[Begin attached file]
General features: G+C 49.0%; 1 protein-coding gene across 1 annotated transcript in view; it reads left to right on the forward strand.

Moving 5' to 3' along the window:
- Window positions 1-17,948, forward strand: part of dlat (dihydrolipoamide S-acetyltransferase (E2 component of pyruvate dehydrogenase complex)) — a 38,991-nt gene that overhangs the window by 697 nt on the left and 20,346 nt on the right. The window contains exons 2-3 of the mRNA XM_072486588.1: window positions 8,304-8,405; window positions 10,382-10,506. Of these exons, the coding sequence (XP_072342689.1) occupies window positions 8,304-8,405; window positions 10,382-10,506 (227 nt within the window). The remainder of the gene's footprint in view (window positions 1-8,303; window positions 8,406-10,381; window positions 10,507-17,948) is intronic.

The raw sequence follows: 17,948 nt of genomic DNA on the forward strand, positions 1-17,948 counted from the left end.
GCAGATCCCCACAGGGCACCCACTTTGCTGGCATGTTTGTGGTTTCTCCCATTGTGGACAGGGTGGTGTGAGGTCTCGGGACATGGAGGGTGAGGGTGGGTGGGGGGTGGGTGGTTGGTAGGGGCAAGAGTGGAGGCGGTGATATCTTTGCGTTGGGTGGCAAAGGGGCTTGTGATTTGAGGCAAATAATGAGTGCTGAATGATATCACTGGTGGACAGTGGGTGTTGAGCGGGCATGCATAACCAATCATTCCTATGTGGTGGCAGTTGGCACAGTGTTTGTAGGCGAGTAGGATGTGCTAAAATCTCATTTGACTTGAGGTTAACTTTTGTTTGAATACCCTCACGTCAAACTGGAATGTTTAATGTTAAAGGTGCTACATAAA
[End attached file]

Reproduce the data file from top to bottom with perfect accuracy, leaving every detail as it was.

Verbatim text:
General features: G+C 49.0%; 1 protein-coding gene across 1 annotated transcript in view; it reads left to right on the forward strand.

Moving 5' to 3' along the window:
- Window positions 1-17,948, forward strand: part of dlat (dihydrolipoamide S-acetyltransferase (E2 component of pyruvate dehydrogenase complex)) — a 38,991-nt gene that overhangs the window by 697 nt on the left and 20,346 nt on the right. The window contains exons 2-3 of the mRNA XM_072486588.1: window positions 8,304-8,405; window positions 10,382-10,506. Of these exons, the coding sequence (XP_072342689.1) occupies window positions 8,304-8,405; window positions 10,382-10,506 (227 nt within the window). The remainder of the gene's footprint in view (window positions 1-8,303; window positions 8,406-10,381; window positions 10,507-17,948) is intronic.

The raw sequence follows: 17,948 nt of genomic DNA on the forward strand, positions 1-17,948 counted from the left end.
GCAGATCCCCACAGGGCACCCACTTTGCTGGCATGTTTGTGGTTTCTCCCATTGTGGACAGGGTGGTGTGAGGTCTCGGGACATGGAGGGTGAGGGTGGGTGGGGGGTGGGTGGTTGGTAGGGGCAAGAGTGGAGGCGGTGATATCTTTGCGTTGGGTGGCAAAGGGGCTTGTGATTTGAGGCAAATAATGAGTGCTGAATGATATCACTGGTGGACAGTGGGTGTTGAGCGGGCATGCATAACCAATCATTCCTATGTGGTGGCAGTTGGCACAGTGTTTGTAGGCGAGTAGGATGTGCTAAAATCTCATTTGACTTGAGGTTAACTTTTGTTTGAATACCCTCACGTCAAACTGGAATGTTTAATGTTAAAGGTGCTACATAAA